Note: Another motorcycle post by my friend, Lee Wilcox. -TK
A while back, I came across a little story that explained why Triton/Norvin motorcycles became so popular in the ’50s and what started the movement to rear-engined race cars. If you are like me, you might have never thought much about what you would do to power a race car, especially when the engine size was limited to 500cc. It must be even harder if you are stuck in a situation where there are more shortages than anything else. Into this situation comes John Cooper in war ravaged post WW2 England. He’s smart and he wants to go racing. There is a major shortage of cars, but there are some choices.
Charles Cooper founded the Cooper Car Company. He did this with his son, the aforementioned John and his son’s boyhood friend Eric Brandon. They began building racing cars in 1946. The first cars built by the Coopers were single seat 500cc Formula 3 cars that were driven by John and Eric.
They were powered by a JAP (J. A. Prestwich) motorcycle engine. The prototypes were built, according to Wikipedia, by joining two Fiat Topolino front ends together. To me, many of the pictures look like the same belly tank we used to see on the land speed record cars.
According to John Cooper the engine was put behind the driver because it seemed logical as it was run with a chain. Eric won the first postwar race and quickly created demand from other drivers such as Stirling Moss, Bernie Ecclestone, and others.
Because they were inexpensive, Cooper quickly became the worlds first and largest post-war specialist manufacturer of racing cars for sale to privateers.
Cooper built over 300 500cc F3 cars and dominated the category. They won 64 of 78 major races between 1951 and 1954. Because of the volume they quickly got into the senior circuit competition and names like Brabham and Moss kept winning. Numerous efforts with bigger engines were created. Cooper ran front engine configurations too. The front engined cars made them realize how well the rear engined car handled.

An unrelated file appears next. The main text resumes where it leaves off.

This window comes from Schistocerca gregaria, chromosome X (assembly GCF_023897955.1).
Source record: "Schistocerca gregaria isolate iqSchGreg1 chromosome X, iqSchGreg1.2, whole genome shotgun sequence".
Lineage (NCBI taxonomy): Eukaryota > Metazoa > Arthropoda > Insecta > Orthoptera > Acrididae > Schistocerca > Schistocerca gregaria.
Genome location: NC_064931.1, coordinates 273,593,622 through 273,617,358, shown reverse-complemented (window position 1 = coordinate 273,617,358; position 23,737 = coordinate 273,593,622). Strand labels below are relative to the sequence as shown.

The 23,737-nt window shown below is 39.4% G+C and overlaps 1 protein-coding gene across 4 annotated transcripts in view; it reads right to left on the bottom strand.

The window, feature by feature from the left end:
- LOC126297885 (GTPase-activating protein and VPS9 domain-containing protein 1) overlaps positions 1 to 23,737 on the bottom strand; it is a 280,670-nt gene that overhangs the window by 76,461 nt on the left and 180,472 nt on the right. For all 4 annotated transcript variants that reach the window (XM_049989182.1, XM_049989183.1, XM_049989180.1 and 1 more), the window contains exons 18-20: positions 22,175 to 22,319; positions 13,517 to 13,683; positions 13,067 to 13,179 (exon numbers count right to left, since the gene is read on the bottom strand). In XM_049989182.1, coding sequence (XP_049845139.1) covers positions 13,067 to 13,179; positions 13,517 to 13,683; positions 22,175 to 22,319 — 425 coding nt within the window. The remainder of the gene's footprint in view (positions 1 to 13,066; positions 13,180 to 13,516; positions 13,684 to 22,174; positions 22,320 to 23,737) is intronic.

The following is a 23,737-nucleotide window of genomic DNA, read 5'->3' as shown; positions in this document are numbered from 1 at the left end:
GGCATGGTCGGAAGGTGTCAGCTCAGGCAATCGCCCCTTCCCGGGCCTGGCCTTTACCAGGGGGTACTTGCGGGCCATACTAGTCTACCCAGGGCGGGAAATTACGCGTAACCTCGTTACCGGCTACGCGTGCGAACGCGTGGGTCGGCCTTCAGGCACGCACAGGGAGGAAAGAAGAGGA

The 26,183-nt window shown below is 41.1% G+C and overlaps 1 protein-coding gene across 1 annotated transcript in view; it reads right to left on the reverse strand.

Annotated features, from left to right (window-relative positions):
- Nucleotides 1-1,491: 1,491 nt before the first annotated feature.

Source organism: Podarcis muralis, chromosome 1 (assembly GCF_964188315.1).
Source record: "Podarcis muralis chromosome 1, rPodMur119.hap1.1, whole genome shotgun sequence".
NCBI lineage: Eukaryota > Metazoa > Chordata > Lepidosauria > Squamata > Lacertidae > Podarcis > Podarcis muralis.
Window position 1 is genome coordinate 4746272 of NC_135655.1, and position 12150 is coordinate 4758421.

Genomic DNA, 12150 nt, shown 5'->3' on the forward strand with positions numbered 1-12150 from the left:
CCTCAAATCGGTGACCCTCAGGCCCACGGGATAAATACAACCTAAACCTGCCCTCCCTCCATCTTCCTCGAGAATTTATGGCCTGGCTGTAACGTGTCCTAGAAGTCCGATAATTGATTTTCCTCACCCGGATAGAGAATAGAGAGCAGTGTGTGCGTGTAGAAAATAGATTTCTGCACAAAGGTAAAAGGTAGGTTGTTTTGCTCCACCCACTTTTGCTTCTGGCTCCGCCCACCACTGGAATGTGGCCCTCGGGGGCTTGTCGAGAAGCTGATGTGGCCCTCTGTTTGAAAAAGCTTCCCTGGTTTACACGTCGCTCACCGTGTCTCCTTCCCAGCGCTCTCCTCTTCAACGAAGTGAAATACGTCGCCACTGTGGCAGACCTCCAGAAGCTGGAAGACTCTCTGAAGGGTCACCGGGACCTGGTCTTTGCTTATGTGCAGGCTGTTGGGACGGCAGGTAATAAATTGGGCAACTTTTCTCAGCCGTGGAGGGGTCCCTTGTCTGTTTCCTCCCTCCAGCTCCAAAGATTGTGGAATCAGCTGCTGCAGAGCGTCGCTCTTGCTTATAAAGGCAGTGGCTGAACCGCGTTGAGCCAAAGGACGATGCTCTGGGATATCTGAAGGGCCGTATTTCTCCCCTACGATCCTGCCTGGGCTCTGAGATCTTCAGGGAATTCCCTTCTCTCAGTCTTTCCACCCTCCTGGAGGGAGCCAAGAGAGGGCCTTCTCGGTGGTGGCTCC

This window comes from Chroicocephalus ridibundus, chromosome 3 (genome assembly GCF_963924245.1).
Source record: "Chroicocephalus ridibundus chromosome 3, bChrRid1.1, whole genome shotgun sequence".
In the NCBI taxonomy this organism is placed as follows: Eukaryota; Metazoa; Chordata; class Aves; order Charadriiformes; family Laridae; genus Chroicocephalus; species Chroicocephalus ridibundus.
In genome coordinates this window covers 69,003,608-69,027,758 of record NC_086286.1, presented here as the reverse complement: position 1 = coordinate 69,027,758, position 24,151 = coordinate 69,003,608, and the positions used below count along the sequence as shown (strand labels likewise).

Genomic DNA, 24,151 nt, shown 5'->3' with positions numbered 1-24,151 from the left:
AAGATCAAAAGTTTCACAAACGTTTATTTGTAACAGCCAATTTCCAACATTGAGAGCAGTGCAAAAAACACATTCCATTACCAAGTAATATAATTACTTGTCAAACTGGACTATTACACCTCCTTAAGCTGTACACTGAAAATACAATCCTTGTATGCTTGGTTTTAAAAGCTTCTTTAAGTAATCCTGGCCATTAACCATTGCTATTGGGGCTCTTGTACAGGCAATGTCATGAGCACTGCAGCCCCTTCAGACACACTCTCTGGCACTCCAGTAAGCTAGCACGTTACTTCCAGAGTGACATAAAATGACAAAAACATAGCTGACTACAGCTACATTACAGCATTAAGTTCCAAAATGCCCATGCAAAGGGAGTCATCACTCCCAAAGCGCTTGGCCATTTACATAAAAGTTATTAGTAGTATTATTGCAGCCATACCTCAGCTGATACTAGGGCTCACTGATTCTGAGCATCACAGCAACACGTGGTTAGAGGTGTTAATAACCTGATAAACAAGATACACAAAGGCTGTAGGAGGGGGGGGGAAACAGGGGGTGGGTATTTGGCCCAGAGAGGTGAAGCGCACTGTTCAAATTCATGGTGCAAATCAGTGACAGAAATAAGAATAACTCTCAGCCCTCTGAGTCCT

Many say that Jim Clark’s 1965 Indy 500 win in a rear engined Lotus was just part of an ongoing evolution that started with the first Cooper Formula 3. All Indy winners since then have had rear engines.
Okay, so what does a baby race car have to do with a Triton or Norvin motorcycle and for you readers who are not bike nuts – what is a Triton or Norvin anyway? Norton developed the popular double downtube type frame. One of the early riders said it was just like riding a featherbed, and it became known as the featherbed frame as a result. It was developed primarily for racing and it handled very well.
The Norton Manx engine fit the same basic category as the JAP. The car above is powered by a Norton. The Manx had a 500cc single cylinder engine with a four speed transmission. The only problem was that Norton wouldn’t sell an enterprising racer just a motor. You had to buy the whole bike, therefore, there were a lot of excellent Norton frames that could be had cheaply.
Triumph evidently would sell an engine without a bike, so the first known Triton motorcycle was a Featherbed frame with a 500cc Triumph engine. Triumph and BSA both had engines that were cheap for the time and as always, bikers have wrecks, resulting in a wide variety of parts bikes and engines: Triumph (“Triton”), BSA, Vincent Norvin”). Doesn’t seem to matter what you put it a Norton frame, it makes an excellent handling bike with a decent engine. I have even seen a Honda four. Hybrids before it was cool.
People still race these little cars. I am also told you can now buy Norton Manx engine clones. So most likely there won’t be any new Tritons or Norvins being birthed anymore.